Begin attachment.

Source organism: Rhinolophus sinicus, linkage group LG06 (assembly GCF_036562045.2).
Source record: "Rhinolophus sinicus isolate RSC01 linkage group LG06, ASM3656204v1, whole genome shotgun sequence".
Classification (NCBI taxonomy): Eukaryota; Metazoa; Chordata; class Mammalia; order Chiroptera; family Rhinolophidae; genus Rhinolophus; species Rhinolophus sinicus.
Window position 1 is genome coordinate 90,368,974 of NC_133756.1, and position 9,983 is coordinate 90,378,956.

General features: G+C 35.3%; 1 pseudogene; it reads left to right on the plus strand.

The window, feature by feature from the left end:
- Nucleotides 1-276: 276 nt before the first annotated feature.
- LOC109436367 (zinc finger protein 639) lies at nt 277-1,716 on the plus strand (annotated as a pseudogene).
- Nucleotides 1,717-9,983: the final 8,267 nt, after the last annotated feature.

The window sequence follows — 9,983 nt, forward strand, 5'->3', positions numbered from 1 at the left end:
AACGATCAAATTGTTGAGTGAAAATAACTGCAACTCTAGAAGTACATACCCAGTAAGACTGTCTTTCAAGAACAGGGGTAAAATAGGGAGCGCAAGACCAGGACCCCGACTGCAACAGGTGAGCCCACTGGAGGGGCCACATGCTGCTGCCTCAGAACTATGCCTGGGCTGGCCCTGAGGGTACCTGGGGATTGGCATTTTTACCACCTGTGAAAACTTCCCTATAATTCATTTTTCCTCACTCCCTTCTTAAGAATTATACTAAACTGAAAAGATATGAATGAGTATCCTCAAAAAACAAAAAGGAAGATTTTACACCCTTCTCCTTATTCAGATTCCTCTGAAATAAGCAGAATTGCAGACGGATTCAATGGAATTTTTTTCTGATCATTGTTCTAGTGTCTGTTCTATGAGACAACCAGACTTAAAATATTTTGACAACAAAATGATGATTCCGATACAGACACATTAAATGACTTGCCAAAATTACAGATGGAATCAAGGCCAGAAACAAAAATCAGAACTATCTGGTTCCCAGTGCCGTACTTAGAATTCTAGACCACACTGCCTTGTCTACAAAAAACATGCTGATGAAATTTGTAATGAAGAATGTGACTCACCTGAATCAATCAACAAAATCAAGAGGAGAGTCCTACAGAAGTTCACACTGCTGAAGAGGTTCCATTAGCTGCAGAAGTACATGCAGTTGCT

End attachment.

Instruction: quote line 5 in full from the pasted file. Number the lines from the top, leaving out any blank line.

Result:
General features: G+C 35.3%; 1 pseudogene; it reads left to right on the plus strand.